As computer users are finally starting to become familiar with both Windows 10 and Microsoft Azure, it's time to examine the process of archiving your files via Azure Backup. While the service does require an active subscription to Microsoft's cloud service, the utility provides a seamless and streamlined avenue for transferring critical files from your operating system to the online platform of Azure.
The original blog post, which described the entire backup process in step-by-step detail, summarized the service by stating: "Windows 10 client machines can now be backed up seamlessly to cloud by Azure Backup service. Customers with machines running Windows 10 (64-bit) operating systems can protect their important file-folder data to Azure in a secure manner and restore data on any machine."
If you might be interested in trying out Azure Backup for yourself, there are a number of key features that might help you make the decision. For starters, both granular and standard backup methods are available. This applies to all files and folders within Windows 10.
Microsoft's Azure Backup also provides fully customizable scheduling; thereby letting individual users set the frequency that works best for them. With the ability to backup files as often as three times daily, the software should be enough to cover nearly everyone's needs.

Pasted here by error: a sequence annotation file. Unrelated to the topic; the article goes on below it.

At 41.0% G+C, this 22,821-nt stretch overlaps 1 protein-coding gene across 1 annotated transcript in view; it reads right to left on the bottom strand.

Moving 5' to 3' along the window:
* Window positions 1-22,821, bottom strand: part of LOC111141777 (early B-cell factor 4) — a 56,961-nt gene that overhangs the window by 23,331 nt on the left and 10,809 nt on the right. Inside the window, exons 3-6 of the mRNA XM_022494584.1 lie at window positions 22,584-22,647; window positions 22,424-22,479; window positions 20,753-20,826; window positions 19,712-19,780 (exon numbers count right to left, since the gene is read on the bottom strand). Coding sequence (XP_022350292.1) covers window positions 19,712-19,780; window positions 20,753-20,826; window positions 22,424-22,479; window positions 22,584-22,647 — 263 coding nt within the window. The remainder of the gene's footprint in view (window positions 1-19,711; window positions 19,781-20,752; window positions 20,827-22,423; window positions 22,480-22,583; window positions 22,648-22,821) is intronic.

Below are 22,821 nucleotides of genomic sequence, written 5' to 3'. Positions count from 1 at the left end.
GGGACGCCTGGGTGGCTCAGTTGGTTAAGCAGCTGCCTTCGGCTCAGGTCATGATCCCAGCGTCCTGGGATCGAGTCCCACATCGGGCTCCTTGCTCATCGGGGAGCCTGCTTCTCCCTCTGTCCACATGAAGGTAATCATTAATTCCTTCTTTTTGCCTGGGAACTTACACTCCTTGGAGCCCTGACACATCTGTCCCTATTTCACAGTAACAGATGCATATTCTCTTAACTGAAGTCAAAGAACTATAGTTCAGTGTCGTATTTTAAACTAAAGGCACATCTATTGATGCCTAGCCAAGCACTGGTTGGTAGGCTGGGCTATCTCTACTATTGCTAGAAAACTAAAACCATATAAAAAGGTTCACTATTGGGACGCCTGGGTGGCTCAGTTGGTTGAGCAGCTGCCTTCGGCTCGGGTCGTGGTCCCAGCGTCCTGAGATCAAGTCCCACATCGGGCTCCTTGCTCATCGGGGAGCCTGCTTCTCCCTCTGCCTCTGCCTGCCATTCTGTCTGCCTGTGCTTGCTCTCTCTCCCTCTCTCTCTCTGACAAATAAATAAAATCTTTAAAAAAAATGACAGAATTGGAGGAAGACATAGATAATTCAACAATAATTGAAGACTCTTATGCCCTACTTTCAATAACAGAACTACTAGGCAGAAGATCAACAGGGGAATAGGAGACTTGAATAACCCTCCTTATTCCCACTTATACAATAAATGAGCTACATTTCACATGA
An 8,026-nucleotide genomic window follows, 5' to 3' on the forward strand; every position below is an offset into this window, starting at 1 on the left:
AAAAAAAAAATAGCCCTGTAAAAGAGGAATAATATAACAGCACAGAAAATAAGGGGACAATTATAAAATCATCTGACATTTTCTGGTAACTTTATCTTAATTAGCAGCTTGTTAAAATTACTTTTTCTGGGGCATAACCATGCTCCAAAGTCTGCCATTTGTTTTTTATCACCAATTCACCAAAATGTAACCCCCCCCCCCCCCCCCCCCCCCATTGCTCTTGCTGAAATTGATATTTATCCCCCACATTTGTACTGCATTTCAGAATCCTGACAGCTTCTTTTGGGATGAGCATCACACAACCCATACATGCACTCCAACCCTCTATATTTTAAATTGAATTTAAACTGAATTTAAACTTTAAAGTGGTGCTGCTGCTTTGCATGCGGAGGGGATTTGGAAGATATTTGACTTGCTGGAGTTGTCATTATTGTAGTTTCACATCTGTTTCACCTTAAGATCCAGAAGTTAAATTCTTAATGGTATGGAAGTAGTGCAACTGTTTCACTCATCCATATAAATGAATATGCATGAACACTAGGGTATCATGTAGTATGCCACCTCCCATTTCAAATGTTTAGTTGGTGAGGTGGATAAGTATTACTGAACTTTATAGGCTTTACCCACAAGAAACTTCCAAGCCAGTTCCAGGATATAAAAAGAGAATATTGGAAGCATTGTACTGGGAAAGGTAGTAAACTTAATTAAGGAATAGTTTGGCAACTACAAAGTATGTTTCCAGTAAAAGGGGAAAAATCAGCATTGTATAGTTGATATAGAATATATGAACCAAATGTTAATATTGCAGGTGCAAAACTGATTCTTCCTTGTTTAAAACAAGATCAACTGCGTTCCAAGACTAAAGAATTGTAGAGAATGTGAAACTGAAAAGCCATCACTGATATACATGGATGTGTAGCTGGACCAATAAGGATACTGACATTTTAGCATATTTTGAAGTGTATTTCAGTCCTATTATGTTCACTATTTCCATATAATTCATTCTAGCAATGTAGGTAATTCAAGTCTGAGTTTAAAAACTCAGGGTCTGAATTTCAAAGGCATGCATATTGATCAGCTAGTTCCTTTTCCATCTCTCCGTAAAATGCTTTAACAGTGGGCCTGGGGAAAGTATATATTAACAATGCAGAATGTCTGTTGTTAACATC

The software was also designed in order to utilize bandwidth in the most effective manner possible. Instead of archiving every file during every backup phase, Azure Backup only updates the data that has changed since the last backup has been initiated. Not only does this free up system resources, but it's far less time consuming than other methods.
Azure Backup provides plenty of built-in security, too. Users have the option to encrypt all of their data before it even leaves the original machine, thereby ensuring protection throughout the entire archival process. Moreover, Azure's servers are capable of preserving your data for nearly 100 years.
Users even have the option of restoring previous backups to other machines as needed. This makes it easy to roll-out new software across multiple workstations or devices. The ability to browse and inspect individual files as well as folders lets you restore only the files you need, ultimately saving even more time and effort on your behalf.
Microsoft's Azure Backup utility provides real-time monitoring in order to track previous backup times, future tasks and more. If you've been a user of Windows products for an extended amount of time, the user interface will be incredibly familiar.
Finally, Microsoft currently offers their service throughout 17 regions around the world. As such, you should have no problem finding a datacenter that is close enough to provide a solid and efficient connection.
Customers who are new to the Microsoft Azure service will even be able to take advantage of the free Azure trial offer, which includes $200 in credit, in order to explore the cloud service to its fullest extent. With absolutely nothing to lose, this is a deal that's simply too good to pass up. For more information, please visit azure.microsoft.com.
Backing Up a Windows 10 PC to Microsoft Azure
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